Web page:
All that Sonata Form

While I do find it a little tiresome to listen to SO many works in sonata form, I think it provides a good learning opportunity as well. Comparing an early sonata form by Stamitz with one by Mozart or Beethoven really illustrates the genius of the latter two men. (And also how innovative Stamitz was to break away from just using rounded binary and to start developing his ideas. Although this tends to get lost in intro courses.) I also find sonata form to be a great listening exercise- can you hear (or feel) it when we enter the development section? What exactly are you reacting to? The harmony changes? The switch from longer themes to shorter motives? Or is it just a feeling in your gut? I also love recap sections. Do you feel relieved? Happy to be back in tonic?

I played a Minuet and Trio movement for my freshman last week. I didn’t tell them that’s what it was, just asked them lots of questions about it. It was an excellent performance on period instruments by Tafelmusik of Haydn Symphony #43. They were able to figure out that it was in 3, had an ABA form, it was a dance maybe, and the instrumentation. I was impressed. But my favorite part was that several of them were convinced that the return of the A section was somehow different from the first. Now those of us who have performed hundreds of these Minuets know that you use the exact same music to play the return of A, there are usually no changes other than to skip the repeats. But my students swore that the instruments were different, it was louder, it was faster- something had to be different! This to me was an excellent teaching moment about the transformative power of a good, contrasting B section (or a good development). That if the composer has done his job, “A” should sound new and fresh the second time around.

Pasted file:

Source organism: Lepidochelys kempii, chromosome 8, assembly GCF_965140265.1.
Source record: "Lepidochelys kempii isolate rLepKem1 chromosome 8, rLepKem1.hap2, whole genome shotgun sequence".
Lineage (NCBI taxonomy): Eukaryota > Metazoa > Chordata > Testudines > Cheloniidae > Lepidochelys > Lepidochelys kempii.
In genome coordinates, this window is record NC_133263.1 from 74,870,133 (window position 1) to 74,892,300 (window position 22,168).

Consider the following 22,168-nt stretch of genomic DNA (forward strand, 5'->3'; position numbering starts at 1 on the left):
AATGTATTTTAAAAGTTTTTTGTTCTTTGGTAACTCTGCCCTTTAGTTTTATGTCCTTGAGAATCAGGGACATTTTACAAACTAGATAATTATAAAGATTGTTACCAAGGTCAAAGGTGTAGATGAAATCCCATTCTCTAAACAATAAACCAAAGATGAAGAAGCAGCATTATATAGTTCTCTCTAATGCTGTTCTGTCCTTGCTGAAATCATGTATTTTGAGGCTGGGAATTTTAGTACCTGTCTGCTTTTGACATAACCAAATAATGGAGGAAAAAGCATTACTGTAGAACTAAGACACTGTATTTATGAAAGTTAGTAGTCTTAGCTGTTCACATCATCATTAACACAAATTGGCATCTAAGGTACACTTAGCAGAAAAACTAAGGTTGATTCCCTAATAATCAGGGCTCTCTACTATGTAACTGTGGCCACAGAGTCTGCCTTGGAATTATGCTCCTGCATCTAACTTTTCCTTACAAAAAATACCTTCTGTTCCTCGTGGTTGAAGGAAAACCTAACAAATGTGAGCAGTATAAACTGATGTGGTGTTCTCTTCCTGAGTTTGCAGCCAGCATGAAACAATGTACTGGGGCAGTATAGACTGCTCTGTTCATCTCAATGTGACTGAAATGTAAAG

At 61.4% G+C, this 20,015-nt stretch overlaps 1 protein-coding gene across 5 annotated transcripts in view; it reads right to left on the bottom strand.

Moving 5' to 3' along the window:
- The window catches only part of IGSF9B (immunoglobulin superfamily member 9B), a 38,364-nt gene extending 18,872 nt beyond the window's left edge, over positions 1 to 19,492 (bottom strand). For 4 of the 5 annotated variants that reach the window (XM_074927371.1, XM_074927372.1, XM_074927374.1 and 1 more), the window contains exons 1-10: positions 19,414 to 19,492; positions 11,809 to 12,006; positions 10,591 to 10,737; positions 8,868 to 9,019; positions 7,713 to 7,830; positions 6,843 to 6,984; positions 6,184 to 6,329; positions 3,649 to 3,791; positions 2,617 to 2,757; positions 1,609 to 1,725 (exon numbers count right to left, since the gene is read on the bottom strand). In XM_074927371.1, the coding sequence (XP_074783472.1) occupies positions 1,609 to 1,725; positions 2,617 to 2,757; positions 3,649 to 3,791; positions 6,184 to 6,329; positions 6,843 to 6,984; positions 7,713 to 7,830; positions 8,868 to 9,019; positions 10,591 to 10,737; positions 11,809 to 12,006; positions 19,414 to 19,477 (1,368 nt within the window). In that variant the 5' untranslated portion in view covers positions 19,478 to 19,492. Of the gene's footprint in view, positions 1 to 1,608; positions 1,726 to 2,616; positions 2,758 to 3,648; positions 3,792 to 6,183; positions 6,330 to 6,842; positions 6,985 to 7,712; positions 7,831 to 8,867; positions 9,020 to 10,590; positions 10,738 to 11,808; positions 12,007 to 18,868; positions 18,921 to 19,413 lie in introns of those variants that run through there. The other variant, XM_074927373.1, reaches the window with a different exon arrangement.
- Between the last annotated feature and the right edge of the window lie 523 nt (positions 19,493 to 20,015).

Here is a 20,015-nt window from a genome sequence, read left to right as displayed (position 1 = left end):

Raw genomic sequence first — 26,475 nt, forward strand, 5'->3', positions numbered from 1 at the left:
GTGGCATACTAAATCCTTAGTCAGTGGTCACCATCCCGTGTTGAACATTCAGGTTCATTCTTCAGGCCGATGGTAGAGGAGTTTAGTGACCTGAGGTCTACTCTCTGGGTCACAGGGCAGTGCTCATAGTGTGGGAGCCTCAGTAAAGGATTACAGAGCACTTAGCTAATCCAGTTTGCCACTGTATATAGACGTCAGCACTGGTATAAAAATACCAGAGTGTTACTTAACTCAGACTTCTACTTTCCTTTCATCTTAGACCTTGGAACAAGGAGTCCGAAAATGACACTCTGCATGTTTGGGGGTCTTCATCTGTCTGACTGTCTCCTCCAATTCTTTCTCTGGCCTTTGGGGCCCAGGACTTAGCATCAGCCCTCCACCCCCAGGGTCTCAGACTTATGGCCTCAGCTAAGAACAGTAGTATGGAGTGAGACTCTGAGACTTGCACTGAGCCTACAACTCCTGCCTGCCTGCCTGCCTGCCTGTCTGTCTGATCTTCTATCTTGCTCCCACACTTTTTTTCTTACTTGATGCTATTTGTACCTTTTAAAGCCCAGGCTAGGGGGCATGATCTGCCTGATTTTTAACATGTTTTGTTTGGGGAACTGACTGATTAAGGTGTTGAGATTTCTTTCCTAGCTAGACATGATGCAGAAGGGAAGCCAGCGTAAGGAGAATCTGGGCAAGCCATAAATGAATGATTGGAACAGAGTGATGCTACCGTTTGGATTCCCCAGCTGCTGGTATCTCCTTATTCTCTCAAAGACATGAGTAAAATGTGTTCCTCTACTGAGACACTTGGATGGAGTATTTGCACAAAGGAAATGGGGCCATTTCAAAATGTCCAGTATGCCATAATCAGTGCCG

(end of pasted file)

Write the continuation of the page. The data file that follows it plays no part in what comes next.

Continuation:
Three very different personalities

From everything I’ve read about H, he seems like an easy going guy that everyone liked. Especially in the few years before he gets his Esterházy gig, some pretty high-powered people go out of their way to help him. (His neighbor Metastasio gets him a job with Porpora, for example.) I think you can tell from his music that he was witty and had a good sense of humor. (“Joke” Quartet, “Surprise” Symphony) I am also impressed at how the influence of young M and young B seem to inspire Haydn to compose better and more complicated music in his later years- when he could be resting on his laurels.

M seems to have a fabulous sense of humor, although his humor tends towards fart and poop jokes at times. He loved word play and riddles, and was good with languages. He traveled the most widely of the three, and had friends all over, which proved useful later in life when he needs commissions. There are many moments where he seems to have a pretty big ego, but from our modern perspective, that was probably for good reason. He doesn’t deal with authority figures very well, so a freelance career probably suited him well. He seems to be a good husband, and for the most part, a good son.